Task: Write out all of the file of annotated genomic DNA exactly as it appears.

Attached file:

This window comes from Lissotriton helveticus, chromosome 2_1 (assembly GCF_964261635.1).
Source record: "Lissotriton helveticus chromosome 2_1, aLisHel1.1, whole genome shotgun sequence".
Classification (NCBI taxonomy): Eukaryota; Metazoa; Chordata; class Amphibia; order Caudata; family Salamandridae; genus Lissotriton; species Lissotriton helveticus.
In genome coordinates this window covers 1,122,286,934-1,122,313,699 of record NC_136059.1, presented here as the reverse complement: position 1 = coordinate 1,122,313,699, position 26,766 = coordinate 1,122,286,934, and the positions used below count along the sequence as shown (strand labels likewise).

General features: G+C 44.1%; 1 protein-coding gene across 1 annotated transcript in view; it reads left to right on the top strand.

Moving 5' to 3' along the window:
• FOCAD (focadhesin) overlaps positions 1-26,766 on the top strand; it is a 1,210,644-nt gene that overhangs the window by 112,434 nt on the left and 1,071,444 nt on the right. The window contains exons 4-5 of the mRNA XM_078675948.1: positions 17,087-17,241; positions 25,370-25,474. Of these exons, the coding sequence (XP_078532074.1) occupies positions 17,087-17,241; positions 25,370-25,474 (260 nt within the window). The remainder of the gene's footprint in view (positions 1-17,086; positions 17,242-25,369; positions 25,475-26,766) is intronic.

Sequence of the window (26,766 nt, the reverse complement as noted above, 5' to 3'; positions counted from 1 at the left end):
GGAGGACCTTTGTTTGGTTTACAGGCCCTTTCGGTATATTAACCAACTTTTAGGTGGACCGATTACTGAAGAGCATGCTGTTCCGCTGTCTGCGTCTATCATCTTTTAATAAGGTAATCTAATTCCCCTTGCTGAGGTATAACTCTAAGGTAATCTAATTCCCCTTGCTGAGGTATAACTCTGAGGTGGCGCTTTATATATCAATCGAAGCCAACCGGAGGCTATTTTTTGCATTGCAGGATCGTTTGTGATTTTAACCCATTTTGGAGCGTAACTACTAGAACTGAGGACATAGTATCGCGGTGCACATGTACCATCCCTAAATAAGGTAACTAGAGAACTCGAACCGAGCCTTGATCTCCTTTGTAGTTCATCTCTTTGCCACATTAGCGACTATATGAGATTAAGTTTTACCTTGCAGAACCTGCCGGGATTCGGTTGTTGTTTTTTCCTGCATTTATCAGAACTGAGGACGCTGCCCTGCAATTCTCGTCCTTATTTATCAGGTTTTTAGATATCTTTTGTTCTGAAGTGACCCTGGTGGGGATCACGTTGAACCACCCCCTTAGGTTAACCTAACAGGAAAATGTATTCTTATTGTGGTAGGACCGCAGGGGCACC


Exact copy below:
This window comes from Lissotriton helveticus, chromosome 2_1 (assembly GCF_964261635.1).
Source record: "Lissotriton helveticus chromosome 2_1, aLisHel1.1, whole genome shotgun sequence".
Classification (NCBI taxonomy): Eukaryota; Metazoa; Chordata; class Amphibia; order Caudata; family Salamandridae; genus Lissotriton; species Lissotriton helveticus.
In genome coordinates this window covers 1,122,286,934-1,122,313,699 of record NC_136059.1, presented here as the reverse complement: position 1 = coordinate 1,122,313,699, position 26,766 = coordinate 1,122,286,934, and the positions used below count along the sequence as shown (strand labels likewise).

General features: G+C 44.1%; 1 protein-coding gene across 1 annotated transcript in view; it reads left to right on the top strand.

Moving 5' to 3' along the window:
• FOCAD (focadhesin) overlaps positions 1-26,766 on the top strand; it is a 1,210,644-nt gene that overhangs the window by 112,434 nt on the left and 1,071,444 nt on the right. The window contains exons 4-5 of the mRNA XM_078675948.1: positions 17,087-17,241; positions 25,370-25,474. Of these exons, the coding sequence (XP_078532074.1) occupies positions 17,087-17,241; positions 25,370-25,474 (260 nt within the window). The remainder of the gene's footprint in view (positions 1-17,086; positions 17,242-25,369; positions 25,475-26,766) is intronic.

Sequence of the window (26,766 nt, the reverse complement as noted above, 5' to 3'; positions counted from 1 at the left end):
GGAGGACCTTTGTTTGGTTTACAGGCCCTTTCGGTATATTAACCAACTTTTAGGTGGACCGATTACTGAAGAGCATGCTGTTCCGCTGTCTGCGTCTATCATCTTTTAATAAGGTAATCTAATTCCCCTTGCTGAGGTATAACTCTAAGGTAATCTAATTCCCCTTGCTGAGGTATAACTCTGAGGTGGCGCTTTATATATCAATCGAAGCCAACCGGAGGCTATTTTTTGCATTGCAGGATCGTTTGTGATTTTAACCCATTTTGGAGCGTAACTACTAGAACTGAGGACATAGTATCGCGGTGCACATGTACCATCCCTAAATAAGGTAACTAGAGAACTCGAACCGAGCCTTGATCTCCTTTGTAGTTCATCTCTTTGCCACATTAGCGACTATATGAGATTAAGTTTTACCTTGCAGAACCTGCCGGGATTCGGTTGTTGTTTTTTCCTGCATTTATCAGAACTGAGGACGCTGCCCTGCAATTCTCGTCCTTATTTATCAGGTTTTTAGATATCTTTTGTTCTGAAGTGACCCTGGTGGGGATCACGTTGAACCACCCCCTTAGGTTAACCTAACAGGAAAATGTATTCTTATTGTGGTAGGACCGCAGGGGCACC